The last half a dozen years have been rather peculiar as far as electoral politics are concerned. It is as if caricatures of one-dimensional firebrands have been propelled into power in various countries. Social tensions had continued to simmer and, apparently, could not be checked by mainstream politicians. Many segments even accused politicians of becoming tools of oppression.
This was when one also saw the culture of conspiracy theories jump from the edges of society and into the mainstream. The complexities of politics and modern everyday living were understood as being chaos unleashed upon a troubled polity by a ‘corrupt’ and amoral bunch of politicians to keep people entangled and subjugated. This was at the heart of Pakistani PM Imran Khan’s elections campaigns as well.
Such a slimmed-down understanding of the outcomes of complex and unresolved social tensions results in anger and anxiety among people who crave to see uncomplicated men with similar views in power. These men feed into this anxiety; they are in no mood to resolve it. This anxiety is the raison d’etre of their political existence.
Another interesting example of this is the unexpected electoral performance in Pakistan of the far-right Sunni Barelvi party, the Tehreek-i-Labbaik Pakistan (TLP). It received the sixth largest number of votes across the country during the 2018 elections. During my research of the 2018 elections for my book Soul Rivals, I discovered that, even though contestants of established mainstream parties were constantly asked by potential voters how they planned to address various economic and social issues of their constituencies, TLP contestants hardly ever faced such inquiries.
What TLP received were angry votes from those who had lost trust in the established parties. TLP ate into the PML-N’s votes and the already dwindling PPP votes in the Punjab. In Karachi, it usurped the once immovable MQM votes and also PPP votes in Lyari.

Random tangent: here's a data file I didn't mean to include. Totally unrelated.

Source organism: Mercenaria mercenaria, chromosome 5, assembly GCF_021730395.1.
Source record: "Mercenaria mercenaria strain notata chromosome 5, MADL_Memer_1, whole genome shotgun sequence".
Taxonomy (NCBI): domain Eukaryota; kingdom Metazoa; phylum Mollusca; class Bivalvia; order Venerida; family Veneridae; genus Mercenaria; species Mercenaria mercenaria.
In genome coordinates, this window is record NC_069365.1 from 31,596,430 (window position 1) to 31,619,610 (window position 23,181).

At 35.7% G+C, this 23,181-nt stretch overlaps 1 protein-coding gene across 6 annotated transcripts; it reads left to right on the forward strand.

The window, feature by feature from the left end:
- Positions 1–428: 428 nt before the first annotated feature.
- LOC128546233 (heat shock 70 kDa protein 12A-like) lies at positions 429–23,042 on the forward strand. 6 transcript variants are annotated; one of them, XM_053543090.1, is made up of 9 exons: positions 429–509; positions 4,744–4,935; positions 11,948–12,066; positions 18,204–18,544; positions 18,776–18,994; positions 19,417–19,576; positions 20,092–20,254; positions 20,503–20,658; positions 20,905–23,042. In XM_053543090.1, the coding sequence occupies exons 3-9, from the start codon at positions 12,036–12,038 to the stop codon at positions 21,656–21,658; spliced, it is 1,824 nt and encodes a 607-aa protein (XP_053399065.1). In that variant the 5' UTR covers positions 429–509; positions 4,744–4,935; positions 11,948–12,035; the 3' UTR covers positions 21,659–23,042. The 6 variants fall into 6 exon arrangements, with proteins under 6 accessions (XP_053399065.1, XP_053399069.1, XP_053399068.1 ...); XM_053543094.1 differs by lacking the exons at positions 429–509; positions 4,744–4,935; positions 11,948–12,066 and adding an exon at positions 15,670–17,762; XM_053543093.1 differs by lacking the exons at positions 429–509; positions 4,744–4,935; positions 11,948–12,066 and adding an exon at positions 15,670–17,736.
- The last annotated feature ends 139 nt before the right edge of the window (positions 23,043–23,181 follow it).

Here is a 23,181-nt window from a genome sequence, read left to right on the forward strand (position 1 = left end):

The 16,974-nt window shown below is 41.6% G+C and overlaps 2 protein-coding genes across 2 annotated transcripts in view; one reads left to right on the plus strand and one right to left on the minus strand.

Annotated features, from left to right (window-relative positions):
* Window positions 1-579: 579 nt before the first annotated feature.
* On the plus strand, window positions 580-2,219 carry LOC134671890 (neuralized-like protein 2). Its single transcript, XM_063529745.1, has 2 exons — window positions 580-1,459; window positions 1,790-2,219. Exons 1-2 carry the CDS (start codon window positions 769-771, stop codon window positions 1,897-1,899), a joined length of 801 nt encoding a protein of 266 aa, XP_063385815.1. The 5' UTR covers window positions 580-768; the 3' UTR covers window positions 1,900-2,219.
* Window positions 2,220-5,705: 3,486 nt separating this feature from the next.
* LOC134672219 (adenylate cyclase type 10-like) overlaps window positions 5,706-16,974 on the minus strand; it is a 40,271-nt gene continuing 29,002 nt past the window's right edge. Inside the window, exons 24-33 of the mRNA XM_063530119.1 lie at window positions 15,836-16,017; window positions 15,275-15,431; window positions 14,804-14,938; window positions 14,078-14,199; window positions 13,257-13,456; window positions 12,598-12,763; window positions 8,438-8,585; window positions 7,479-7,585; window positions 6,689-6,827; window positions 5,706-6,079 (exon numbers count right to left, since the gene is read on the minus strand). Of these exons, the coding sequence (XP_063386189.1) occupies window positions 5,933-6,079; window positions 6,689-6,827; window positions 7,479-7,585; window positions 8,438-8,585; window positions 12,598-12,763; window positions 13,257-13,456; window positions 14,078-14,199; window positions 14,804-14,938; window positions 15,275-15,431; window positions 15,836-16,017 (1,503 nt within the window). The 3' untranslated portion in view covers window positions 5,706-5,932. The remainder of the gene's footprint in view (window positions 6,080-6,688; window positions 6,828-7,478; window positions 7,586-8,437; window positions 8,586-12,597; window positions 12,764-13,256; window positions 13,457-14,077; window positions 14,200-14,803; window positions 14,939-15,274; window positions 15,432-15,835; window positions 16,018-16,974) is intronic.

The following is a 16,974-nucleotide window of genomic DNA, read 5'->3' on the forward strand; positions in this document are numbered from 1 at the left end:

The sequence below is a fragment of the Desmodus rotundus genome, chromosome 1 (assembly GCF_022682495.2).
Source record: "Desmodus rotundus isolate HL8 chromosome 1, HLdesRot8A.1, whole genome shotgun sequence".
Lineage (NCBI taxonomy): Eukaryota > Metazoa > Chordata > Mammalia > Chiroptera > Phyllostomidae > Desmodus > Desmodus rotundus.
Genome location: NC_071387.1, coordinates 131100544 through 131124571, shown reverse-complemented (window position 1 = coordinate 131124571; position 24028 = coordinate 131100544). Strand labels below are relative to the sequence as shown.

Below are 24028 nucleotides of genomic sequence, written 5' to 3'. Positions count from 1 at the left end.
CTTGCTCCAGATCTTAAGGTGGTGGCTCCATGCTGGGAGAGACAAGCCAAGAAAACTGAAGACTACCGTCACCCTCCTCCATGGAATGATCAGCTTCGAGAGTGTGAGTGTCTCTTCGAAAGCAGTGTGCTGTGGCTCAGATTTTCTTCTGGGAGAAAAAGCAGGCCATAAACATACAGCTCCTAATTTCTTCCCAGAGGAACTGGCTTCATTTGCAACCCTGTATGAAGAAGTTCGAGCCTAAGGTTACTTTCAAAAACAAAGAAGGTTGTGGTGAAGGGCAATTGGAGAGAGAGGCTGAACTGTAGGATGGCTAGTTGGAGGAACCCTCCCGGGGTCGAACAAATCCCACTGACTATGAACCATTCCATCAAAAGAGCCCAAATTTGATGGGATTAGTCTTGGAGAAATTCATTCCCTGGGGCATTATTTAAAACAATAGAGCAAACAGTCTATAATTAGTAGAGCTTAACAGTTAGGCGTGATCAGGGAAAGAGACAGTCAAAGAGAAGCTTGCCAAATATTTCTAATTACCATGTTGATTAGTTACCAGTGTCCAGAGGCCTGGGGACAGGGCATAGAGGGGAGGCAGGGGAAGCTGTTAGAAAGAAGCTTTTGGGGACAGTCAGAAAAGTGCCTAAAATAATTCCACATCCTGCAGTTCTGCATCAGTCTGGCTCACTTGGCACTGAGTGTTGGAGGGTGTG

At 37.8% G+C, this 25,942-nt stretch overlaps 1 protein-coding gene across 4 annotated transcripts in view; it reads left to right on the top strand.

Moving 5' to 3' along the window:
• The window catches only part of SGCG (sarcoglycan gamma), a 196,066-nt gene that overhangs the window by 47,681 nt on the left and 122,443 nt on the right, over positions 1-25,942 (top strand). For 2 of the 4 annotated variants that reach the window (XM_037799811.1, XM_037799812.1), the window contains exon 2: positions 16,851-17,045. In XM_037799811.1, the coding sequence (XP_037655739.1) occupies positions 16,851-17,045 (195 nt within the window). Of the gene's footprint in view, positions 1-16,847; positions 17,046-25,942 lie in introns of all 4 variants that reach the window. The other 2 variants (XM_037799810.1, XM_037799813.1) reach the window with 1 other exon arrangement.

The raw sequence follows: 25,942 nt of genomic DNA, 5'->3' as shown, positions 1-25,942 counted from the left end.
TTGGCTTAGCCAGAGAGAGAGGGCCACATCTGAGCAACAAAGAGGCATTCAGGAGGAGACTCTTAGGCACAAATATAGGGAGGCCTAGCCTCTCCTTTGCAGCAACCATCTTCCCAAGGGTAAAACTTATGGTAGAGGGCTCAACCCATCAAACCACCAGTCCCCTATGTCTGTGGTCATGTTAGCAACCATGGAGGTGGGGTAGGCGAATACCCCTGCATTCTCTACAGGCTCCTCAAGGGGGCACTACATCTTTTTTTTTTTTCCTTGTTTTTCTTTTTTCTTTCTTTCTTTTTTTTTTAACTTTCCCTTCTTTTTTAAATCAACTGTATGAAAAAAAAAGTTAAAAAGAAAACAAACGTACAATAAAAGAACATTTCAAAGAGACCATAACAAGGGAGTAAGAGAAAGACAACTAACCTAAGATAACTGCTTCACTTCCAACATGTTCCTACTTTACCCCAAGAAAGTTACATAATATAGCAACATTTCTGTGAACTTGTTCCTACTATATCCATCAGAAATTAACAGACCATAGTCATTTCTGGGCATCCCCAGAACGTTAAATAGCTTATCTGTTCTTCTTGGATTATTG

Most analysts were of the view that this aided Imran Khan’s PTI. But my findings suggest that TLP also attracted many voters who had voted for the PTI in 2013, especially in the Punjab. PTI narrowly won the 2018 polls and, in some constituencies in Punjab, narrowly lost to PML-N candidates, because TLP ended up usurping votes from both the parties.
Late last year, a researcher from Karachi University, who had aided me in my research, told me that the two TLP members who won provincial seats in Karachi were still not being pressed to do any developmental work in their constituencies. What TLP had received were votes cast to punish mainstream parties, thanks to the frustrating outcomes of tussles between some mainstream parties and the establishment, and their inability to resolve social tensions impacting the polity.
TLP is still a one-agenda outfit. It presents itself as being the gatekeeper of the country’s contentious blasphemy laws. But angry votes are mostly fleeting. Their staying power is unpredictable because democracies (even when flawed) have a way of self-correcting themselves. Once that happens, the angry votes shrink.
Anyway, in TLP’s case, the party’s strand of Barelvi Islam has no traction in Deobandi-majority KP and Balochistan. And, even though Sindh outside Karachi too is largely Barelvi, TLP’s performance there was weak because, comparatively speaking, social tensions in the rest of Sindh were managed in a better manner than they were in Karachi and the Punjab.
Published in Dawn, EOS, February 28th, 2021